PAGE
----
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I feel like nursing is not my thing...

Nurses   (4,501 Views 22 Comments)
by neeke816 neeke816 (Member) Member

3,309 Profile Views; 22 Posts

Okay, I've been in med/surg nursing about 10 months...

I had made some stupid mistakes but not too serious so far, but I made 2 big mistakes in a row on Thursday.

That night was the busiest night I've ever experienced..

Pt 1. He was uncontrolled DM, and supposed to go to surgery, but refused sign any consents, which is fine...

His glucose was over 500 (it was running high over 400 all day), and I meant to tell a charge about it after I gave him his scheduled insulin/lantus shot, but before I told her, she came up to me, and told me that I have to prioritize more wisely, which put me on shame.. After that, I called Dr. and got orders 1) Check his glucose every one hr, 2) Give 10 units of IV insulin every one hr until his glucose is less than 300. It's ICU stage order, and I was getting transfer from other unit too, so it was just like hell already...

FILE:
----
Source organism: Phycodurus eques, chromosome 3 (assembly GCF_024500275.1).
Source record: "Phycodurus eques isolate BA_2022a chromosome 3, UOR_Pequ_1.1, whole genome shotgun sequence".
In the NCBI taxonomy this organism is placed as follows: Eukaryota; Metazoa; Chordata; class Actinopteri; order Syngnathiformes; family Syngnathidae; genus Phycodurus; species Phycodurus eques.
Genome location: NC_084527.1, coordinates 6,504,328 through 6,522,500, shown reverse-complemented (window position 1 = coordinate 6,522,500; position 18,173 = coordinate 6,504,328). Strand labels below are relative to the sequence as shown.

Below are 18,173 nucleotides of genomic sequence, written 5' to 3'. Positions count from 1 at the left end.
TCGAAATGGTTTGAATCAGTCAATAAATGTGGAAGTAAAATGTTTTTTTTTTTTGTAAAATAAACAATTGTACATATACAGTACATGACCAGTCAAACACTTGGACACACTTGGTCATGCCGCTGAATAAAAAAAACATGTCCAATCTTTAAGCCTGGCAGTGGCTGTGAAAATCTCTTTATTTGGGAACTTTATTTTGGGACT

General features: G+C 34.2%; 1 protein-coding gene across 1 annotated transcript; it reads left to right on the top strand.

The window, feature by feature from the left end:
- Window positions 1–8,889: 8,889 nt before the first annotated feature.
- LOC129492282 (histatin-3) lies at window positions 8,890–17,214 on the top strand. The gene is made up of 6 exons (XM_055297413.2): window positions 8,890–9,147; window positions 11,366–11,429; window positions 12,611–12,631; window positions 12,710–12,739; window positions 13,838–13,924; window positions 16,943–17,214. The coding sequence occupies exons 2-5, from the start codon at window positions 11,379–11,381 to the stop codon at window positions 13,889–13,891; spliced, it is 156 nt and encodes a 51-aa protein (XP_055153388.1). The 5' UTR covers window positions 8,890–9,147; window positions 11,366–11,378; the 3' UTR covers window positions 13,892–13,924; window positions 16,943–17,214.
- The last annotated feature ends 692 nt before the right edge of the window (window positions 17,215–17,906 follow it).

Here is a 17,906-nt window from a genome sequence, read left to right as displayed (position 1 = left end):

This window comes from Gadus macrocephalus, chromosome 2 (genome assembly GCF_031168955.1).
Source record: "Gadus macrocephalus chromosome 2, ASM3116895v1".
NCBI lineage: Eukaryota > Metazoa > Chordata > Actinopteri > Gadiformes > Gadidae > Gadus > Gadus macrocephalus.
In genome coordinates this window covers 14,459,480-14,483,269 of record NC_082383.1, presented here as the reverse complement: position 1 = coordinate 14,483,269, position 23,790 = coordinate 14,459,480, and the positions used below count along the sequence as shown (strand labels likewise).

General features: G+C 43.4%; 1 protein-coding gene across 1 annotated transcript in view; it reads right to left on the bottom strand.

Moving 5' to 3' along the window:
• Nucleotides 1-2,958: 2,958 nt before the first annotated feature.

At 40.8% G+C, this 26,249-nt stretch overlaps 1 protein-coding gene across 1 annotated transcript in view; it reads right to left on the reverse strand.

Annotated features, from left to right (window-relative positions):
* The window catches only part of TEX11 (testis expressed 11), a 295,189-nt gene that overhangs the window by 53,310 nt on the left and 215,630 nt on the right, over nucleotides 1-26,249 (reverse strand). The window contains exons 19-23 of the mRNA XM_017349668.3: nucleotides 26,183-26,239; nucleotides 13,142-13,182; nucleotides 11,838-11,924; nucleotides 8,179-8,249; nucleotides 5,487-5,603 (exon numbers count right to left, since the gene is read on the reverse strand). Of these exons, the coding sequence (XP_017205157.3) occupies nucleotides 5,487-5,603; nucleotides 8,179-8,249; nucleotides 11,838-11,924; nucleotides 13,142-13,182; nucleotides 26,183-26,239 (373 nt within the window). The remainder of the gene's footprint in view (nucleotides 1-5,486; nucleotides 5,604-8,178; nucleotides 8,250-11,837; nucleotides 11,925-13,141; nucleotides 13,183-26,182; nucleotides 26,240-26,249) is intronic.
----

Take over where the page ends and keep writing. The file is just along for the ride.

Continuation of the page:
Pt 2. Very confused DNR patient with RR over 30, oxygen sat 81%, very clammy and wet.. I really worried that I might lose him that night. The bad thing is Dr. ordered him bipap, and I gave him PO Ativan to calm him down, since he kept pulling his mask off, but I didn't know that I can't give PO meds to Bipap pts, since nobody ever told me or maybe I forgot...

Luckily my charge caught me right after, so I took off his bipap, and thank god, no chocking or anything. However, somebody called me when I was about to give him his veni mask, and I totally forgot to put him back with oxygen!!! Lucky again, my charge caught me again, and no harm to patient, and his oxygen sat/ABG was much better later, but I felt really ashamed and stupid... I could cause really serious troubles!!! I was really busy between pt 1 and this pt 2, but that can't be an excuse, and I feel like bedside nursing is probably not my thing..